Theresa May refused to guarantee rights of EU citizens in wake of the Brexit vote
British Prime Minister Theresa May will today come under pressure to guarantee the rights of more than 800,000 Poles living in the UK.
She will meet with her Polish counterpart Beata Szydlo in Downing Street to discuss Brexit and defence as she prepares to trigger formal negotiations to leave the European Union at the end of March.
Mrs May, speaking ahead of the summit, said she was determined to ensure Brexit "will not weaken our relationship" as she spoke of a "new chapter" in UK-Polish relations.
"Today's meeting puts beyond doubt the common ground we share, the importance we attach to our bilateral relationship and the benefits it brings," the PM said.
"We share a clear commitment to take our cooperation to the next level and to firmly establish the UK and Poland as resolute and strategic allies in Europe."
However, she is not expected to offer any guarantees on the rights of Polish citizens currently living in the UK - although government sources say she is hopeful of securing a deal covering reciprocal rights as part of Brexit negotiations.
Mrs May has refused to guarantee the rights of EU citizens living in the UK in the wake of the Brexit vote, insisting that the government must not "reveal its hand" ahead of Brexit negotiations, which will begin when she triggers Article 50 before the end of March.
The UK-Poland summit will bring together the prime ministers of the respective countries as well as senior cabinet members, including defence and foreign ministers.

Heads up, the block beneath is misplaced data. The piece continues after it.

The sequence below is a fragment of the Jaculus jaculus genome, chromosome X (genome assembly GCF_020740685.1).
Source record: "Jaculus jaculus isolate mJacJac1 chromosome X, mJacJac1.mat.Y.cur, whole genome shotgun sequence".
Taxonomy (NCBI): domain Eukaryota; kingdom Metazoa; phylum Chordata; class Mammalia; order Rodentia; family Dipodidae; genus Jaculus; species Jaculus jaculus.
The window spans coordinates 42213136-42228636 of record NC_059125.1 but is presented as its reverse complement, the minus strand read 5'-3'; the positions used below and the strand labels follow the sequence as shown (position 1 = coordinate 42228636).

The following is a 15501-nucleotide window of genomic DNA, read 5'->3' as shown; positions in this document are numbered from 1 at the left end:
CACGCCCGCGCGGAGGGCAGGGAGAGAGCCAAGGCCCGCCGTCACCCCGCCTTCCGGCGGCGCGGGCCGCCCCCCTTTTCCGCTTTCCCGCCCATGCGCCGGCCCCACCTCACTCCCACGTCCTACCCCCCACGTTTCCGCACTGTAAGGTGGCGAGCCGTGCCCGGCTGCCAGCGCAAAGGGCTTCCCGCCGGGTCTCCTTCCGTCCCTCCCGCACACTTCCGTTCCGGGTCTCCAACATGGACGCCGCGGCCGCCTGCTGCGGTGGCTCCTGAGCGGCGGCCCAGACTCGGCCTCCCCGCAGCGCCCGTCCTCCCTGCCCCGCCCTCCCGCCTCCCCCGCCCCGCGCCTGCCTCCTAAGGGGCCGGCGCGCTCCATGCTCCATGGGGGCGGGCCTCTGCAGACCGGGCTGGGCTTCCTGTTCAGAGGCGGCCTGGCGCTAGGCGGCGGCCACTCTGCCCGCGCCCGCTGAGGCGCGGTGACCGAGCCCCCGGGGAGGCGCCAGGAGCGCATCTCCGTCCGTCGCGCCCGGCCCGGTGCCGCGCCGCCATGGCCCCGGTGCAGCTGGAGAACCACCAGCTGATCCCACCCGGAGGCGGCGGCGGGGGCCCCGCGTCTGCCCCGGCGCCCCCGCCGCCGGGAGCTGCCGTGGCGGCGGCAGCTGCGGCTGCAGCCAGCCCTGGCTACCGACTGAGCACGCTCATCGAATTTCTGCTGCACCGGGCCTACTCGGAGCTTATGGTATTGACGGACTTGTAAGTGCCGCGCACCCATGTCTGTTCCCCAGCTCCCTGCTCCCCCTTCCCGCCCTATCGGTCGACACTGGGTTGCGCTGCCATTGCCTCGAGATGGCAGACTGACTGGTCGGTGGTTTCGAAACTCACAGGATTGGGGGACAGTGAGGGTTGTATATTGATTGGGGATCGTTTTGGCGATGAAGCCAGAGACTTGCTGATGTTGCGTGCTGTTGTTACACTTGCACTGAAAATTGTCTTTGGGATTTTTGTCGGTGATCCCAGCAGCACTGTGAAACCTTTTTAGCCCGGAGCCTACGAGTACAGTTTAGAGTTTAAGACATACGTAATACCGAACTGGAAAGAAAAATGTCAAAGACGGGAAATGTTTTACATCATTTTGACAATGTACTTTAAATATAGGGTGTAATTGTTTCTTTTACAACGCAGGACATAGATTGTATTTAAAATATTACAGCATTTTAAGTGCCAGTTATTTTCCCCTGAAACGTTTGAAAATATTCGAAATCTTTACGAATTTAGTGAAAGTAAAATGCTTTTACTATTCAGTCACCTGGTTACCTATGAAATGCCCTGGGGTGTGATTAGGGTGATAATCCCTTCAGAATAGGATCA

The British government will also launch a new civil society forum that will meet annually to "deepen ties" between the two nations.
Meanwhile, Michel Barnier, the European Union's Brexit negotiator, is also digging in his heels over any quick deal, insisting last week there would be "no negotiation without notification", adding: "My work is now focused on the EU27 (the remaining EU member states)."
The issue is creating growing tensions in the EU member states and in the UK, as millions of UK-based EU citizens and Britons in the EU fret about their status.
There are an estimated 3.3 million EU nationals living in the UK, while about 1.2 million British citizens live in the EU.
This weekend, 80 MPs wrote to Donald Tusk, the president of the European Council, urging him to get on with striking a deal on reciprocal rights as tensions grow between the UK and Brussels.
"We are extremely concerned that members of the Commission - particularly Commissioner Barnier - seem worryingly indifferent to securing reciprocal rights for our and your resident citizens," the MPs said, as they accused the EU's chief negotiator of preventing discussions on the matter between member states.
"People are not bargaining chips. Human beings are not to be traded 'tit for tat' in a political playground.
"People must come before institutions and adherence to process, European or otherwise.
"No European's expatriate's livelihood and family should be held hostage in this way, whether from the UK or the EU27."